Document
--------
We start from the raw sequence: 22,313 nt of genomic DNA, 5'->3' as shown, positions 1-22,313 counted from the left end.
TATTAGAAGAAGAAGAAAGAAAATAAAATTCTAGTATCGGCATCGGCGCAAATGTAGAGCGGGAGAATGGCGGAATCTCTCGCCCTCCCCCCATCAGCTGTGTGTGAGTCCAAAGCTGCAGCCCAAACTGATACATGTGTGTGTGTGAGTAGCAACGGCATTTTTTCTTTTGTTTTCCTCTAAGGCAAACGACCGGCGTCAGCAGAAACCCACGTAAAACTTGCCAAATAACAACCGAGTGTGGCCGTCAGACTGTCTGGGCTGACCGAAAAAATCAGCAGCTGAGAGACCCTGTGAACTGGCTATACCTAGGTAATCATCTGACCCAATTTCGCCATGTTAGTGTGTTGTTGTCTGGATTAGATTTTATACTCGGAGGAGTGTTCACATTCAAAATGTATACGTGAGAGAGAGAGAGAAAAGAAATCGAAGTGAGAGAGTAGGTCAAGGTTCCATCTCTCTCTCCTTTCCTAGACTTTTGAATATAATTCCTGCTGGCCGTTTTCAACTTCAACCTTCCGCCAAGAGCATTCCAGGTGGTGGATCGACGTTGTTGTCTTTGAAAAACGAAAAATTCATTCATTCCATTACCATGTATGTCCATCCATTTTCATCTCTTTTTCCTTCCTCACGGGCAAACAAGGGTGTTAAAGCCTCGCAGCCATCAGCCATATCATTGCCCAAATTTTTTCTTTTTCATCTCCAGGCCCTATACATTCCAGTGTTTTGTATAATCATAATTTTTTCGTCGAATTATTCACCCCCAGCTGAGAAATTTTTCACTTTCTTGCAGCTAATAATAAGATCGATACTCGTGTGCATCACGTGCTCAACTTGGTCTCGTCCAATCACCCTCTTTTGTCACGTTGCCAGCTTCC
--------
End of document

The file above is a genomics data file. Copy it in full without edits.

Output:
We start from the raw sequence: 22,313 nt of genomic DNA, 5'->3' as shown, positions 1-22,313 counted from the left end.
TATTAGAAGAAGAAGAAAGAAAATAAAATTCTAGTATCGGCATCGGCGCAAATGTAGAGCGGGAGAATGGCGGAATCTCTCGCCCTCCCCCCATCAGCTGTGTGTGAGTCCAAAGCTGCAGCCCAAACTGATACATGTGTGTGTGTGAGTAGCAACGGCATTTTTTCTTTTGTTTTCCTCTAAGGCAAACGACCGGCGTCAGCAGAAACCCACGTAAAACTTGCCAAATAACAACCGAGTGTGGCCGTCAGACTGTCTGGGCTGACCGAAAAAATCAGCAGCTGAGAGACCCTGTGAACTGGCTATACCTAGGTAATCATCTGACCCAATTTCGCCATGTTAGTGTGTTGTTGTCTGGATTAGATTTTATACTCGGAGGAGTGTTCACATTCAAAATGTATACGTGAGAGAGAGAGAGAAAAGAAATCGAAGTGAGAGAGTAGGTCAAGGTTCCATCTCTCTCTCCTTTCCTAGACTTTTGAATATAATTCCTGCTGGCCGTTTTCAACTTCAACCTTCCGCCAAGAGCATTCCAGGTGGTGGATCGACGTTGTTGTCTTTGAAAAACGAAAAATTCATTCATTCCATTACCATGTATGTCCATCCATTTTCATCTCTTTTTCCTTCCTCACGGGCAAACAAGGGTGTTAAAGCCTCGCAGCCATCAGCCATATCATTGCCCAAATTTTTTCTTTTTCATCTCCAGGCCCTATACATTCCAGTGTTTTGTATAATCATAATTTTTTCGTCGAATTATTCACCCCCAGCTGAGAAATTTTTCACTTTCTTGCAGCTAATAATAAGATCGATACTCGTGTGCATCACGTGCTCAACTTGGTCTCGTCCAATCACCCTCTTTTGTCACGTTGCCAGCTTCC